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  • Activist Gloria Fallon, from Chicago, holds a parachute banner which reads

    Activist Gloria Fallon, from Chicago, holds a parachute banner which reads 'Justice' while taking part in the Flood Wall Street demonstration in Lower Manhattan, New York September 22, 2014. (Photo: Reuters) | Photo: Reuters

Protesters say they are highlighting the link between high finance and climate change.

Thousands of protesters flooded New York City for a second day on Monday, with many risking arrest in a mass sit-in on Wall Street.

“Throughout history, people have engaged in nonviolent civil disobedience in response to moral crises, when political leaders have failed to act,” stated Vida James, an organizer with the Flood Wall Street (FWS) group.

According to organizers, over 3000 people have turned out on Wall Street to protest against “institutions that are profiting from the climate crisis.”

Hundreds are participating in efforts to disrupt the New York Stock Exchange with a sit-in, aimed at blockading the financial center.

The protest doesn't have a police permit. Protesters who opted not to risk arrest joined in a march in the morning, and rallied in solidarity with the sit-in demonstrators. One person had been arrested at the time of writing, and there were reports of police using pepper spray and beating some protesters.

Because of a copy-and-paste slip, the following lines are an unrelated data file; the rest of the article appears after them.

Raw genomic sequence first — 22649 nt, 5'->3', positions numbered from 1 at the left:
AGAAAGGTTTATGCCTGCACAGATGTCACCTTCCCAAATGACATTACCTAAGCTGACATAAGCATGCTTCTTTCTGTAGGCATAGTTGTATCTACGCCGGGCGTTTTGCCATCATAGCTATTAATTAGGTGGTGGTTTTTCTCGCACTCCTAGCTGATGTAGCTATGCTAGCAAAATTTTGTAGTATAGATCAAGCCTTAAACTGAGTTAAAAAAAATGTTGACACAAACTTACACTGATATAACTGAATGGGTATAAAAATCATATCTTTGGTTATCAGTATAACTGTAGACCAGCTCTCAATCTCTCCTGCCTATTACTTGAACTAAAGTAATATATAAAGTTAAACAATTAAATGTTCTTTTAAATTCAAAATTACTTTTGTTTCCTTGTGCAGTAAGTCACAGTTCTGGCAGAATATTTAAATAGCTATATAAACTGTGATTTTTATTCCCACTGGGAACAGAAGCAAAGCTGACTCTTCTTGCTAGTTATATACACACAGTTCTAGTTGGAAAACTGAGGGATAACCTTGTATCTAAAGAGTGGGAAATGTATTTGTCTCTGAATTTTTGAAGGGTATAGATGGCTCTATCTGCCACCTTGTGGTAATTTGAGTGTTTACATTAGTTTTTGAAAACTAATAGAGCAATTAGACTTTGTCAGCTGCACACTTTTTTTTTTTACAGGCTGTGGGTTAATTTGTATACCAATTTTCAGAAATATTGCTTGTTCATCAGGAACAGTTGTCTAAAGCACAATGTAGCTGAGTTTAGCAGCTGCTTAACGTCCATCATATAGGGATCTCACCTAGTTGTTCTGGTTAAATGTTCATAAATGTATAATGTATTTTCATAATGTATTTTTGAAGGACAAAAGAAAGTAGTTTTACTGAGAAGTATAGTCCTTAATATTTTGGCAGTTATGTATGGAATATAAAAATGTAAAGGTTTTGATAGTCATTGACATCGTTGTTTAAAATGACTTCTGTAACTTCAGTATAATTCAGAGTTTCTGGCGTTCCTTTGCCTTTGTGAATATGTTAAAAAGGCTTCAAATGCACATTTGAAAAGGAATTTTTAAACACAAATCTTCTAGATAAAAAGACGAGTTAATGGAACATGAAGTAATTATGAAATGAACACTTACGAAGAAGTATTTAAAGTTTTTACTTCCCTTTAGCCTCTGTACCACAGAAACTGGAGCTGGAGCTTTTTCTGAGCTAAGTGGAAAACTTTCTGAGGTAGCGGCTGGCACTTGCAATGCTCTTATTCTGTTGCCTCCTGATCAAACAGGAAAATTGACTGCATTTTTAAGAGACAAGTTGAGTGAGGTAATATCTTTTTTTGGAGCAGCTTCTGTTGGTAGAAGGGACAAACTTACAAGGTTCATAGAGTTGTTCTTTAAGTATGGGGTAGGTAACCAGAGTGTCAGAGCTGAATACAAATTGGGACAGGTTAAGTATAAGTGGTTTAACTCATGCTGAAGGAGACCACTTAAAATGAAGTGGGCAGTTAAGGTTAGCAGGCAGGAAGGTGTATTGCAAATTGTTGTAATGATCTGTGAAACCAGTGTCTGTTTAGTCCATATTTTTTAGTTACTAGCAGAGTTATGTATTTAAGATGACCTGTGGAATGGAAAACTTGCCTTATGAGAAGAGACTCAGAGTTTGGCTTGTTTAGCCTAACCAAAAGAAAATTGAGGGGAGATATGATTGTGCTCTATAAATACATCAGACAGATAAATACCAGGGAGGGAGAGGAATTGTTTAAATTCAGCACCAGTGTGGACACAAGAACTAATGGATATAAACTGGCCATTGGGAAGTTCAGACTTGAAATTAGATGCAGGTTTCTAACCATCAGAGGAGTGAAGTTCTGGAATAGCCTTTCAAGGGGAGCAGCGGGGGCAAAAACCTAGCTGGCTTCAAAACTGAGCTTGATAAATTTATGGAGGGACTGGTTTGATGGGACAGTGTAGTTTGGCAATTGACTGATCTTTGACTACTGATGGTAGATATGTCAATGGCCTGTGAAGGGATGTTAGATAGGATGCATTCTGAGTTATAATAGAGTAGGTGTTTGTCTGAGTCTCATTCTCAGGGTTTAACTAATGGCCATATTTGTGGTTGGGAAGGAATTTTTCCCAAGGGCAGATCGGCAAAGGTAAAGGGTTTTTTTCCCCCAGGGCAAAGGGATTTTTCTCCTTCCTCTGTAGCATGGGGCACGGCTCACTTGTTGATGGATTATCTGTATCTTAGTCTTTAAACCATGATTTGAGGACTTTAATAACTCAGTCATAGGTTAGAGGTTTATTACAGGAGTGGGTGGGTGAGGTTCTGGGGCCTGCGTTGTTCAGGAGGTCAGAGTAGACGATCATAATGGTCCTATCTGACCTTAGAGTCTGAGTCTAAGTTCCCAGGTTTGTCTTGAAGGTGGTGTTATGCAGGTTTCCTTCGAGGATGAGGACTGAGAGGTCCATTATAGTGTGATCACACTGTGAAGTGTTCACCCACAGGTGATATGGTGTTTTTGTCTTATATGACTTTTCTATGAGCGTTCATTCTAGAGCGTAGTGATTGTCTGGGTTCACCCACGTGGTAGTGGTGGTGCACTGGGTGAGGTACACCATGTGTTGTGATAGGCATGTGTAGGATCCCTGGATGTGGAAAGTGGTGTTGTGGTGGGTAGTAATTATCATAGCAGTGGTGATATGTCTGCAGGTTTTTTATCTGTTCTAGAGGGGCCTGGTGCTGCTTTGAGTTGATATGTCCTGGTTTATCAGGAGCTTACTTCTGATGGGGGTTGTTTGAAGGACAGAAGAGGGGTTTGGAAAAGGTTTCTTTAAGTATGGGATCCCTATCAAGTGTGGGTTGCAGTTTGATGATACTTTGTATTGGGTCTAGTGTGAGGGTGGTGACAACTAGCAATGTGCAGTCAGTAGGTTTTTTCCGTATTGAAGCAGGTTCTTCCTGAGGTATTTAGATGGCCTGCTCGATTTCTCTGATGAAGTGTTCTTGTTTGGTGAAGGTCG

The New York Times has reported the clashes began when protesters began trying to dismantle barriers set up by police on Wall Street.

Police also punctured two giant balloons that had been bouncing around the crowd during the morning's march. Organizers say the balloons represented atmospheric carbon dioxide. The action was organized collaboratively between OccupyWallStreet organizers and part of the Climate Justice Alliance Call to Action.

“Many of us were also involved with Occupy Wall Street,” FWS organizer Michael Premo stated.

“Just like the financial crisis, the climate crisis is a product of an underlying political crisis. It’s the result of policies that serve the shortsighted interests of the few over the survival and well being of everyone,” Premo said.

Organizers have emphasized the event is intended as a “collective act of nonviolent civil disobedience – to confront the system that both causes and profits from the crisis that is threatening humanity.”

According to Michael Leon Guerrero of the Climate Justice Alliance, “We are flooding Wall Street to stop its financing of planetary destruction, and to make way for living economies that benefit people and the planet.”

Protests are set to continue for the rest of the week, while the United Nations holds climate talks in New York.

The talks are aimed at securing an international agreement on curbing greenhouse gas emissions. The U.N. meeting will begin on Tuesday.

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